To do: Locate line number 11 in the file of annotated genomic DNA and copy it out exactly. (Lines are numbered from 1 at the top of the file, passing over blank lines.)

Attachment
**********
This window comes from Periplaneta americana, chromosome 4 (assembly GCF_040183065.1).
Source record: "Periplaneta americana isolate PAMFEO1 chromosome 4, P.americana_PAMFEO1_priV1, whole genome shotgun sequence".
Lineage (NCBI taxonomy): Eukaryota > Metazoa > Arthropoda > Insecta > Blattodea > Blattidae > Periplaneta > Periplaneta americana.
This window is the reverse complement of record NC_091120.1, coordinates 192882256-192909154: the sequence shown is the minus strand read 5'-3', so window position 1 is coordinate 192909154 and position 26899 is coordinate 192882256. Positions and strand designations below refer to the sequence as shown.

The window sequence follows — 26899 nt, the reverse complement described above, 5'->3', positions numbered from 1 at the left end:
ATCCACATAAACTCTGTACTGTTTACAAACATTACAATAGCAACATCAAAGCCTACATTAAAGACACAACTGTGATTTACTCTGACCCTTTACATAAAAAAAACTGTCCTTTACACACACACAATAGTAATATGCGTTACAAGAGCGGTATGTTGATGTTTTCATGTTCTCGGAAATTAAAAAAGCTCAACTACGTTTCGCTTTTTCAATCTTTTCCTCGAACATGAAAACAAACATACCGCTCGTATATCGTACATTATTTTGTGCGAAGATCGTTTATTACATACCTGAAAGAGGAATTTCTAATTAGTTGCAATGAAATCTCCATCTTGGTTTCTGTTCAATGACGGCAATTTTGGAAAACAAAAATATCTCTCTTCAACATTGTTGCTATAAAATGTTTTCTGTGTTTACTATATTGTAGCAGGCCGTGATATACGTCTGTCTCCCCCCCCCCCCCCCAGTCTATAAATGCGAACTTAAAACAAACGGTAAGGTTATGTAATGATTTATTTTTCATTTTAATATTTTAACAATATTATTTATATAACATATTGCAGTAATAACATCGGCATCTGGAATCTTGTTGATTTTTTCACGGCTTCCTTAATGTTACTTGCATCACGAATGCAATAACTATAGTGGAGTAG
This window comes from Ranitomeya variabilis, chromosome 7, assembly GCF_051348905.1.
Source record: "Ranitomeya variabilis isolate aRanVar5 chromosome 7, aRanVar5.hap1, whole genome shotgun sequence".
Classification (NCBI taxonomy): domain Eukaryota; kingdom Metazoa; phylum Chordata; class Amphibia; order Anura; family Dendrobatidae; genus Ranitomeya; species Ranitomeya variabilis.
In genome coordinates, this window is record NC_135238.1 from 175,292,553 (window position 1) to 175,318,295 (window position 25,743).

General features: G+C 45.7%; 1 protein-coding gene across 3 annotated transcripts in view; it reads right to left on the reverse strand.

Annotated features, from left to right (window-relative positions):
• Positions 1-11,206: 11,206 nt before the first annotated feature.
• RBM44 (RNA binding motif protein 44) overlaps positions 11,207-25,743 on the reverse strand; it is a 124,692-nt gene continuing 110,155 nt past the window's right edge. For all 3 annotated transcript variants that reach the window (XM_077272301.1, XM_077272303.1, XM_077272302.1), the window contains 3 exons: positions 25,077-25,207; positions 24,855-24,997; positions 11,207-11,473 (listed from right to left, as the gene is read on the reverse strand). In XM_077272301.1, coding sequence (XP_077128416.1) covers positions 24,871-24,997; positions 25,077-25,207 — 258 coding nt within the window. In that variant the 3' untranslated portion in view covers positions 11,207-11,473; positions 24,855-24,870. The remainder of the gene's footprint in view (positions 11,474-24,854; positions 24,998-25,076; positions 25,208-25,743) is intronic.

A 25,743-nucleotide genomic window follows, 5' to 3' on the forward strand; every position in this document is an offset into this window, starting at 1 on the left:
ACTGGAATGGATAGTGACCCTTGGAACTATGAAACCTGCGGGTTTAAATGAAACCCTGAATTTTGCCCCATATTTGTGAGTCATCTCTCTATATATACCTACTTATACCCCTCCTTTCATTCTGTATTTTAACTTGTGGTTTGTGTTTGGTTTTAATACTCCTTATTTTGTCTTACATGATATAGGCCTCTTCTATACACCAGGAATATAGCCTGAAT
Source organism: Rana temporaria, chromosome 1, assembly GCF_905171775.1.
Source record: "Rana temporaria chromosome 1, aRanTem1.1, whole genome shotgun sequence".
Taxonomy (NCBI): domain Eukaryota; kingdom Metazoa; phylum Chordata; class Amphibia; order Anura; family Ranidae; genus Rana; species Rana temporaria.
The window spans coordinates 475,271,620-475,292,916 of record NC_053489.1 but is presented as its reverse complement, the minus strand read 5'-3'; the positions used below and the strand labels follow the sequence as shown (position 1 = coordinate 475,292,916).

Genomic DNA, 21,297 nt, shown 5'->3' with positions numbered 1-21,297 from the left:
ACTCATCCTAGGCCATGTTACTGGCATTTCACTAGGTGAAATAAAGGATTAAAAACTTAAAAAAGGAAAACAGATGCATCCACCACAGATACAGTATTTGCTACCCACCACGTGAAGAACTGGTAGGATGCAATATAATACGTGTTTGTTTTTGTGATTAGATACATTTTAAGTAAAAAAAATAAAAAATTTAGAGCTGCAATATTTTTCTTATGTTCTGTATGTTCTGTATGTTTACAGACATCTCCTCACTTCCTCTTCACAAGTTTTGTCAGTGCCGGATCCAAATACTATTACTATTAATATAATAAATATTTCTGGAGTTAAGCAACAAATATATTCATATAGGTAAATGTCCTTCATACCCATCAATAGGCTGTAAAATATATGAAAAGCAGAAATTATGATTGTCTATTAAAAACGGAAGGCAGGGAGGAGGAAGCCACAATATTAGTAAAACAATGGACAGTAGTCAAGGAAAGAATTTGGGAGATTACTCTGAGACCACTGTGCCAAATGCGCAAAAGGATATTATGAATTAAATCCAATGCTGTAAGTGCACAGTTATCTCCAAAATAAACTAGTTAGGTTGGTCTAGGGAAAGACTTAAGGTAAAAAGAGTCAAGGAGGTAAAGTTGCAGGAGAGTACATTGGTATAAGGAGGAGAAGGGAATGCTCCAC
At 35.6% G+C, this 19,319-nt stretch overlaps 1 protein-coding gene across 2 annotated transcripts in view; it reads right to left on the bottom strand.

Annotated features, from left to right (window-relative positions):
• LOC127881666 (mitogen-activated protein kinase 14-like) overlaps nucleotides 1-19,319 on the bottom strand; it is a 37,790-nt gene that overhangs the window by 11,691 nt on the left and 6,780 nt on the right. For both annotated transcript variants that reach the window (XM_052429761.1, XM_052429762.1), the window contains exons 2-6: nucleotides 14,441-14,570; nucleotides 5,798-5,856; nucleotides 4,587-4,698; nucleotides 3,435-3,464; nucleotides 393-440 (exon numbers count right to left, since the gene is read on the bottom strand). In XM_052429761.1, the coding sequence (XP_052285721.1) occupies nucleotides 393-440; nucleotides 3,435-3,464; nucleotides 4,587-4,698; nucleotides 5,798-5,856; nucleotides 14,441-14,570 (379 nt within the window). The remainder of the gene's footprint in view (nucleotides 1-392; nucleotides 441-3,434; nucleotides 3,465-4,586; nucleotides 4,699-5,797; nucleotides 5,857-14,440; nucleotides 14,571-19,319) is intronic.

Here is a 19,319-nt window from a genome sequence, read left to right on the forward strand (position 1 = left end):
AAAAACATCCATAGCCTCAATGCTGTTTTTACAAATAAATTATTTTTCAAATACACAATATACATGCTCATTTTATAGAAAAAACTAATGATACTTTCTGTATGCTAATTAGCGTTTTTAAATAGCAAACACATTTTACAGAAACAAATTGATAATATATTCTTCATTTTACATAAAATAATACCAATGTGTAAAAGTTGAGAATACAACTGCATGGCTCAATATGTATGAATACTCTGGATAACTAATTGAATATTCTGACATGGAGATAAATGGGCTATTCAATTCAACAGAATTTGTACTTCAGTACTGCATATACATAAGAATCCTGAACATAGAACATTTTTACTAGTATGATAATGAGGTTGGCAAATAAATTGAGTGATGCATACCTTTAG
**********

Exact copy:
General features: G+C 45.7%; 1 protein-coding gene across 3 annotated transcripts in view; it reads right to left on the reverse strand.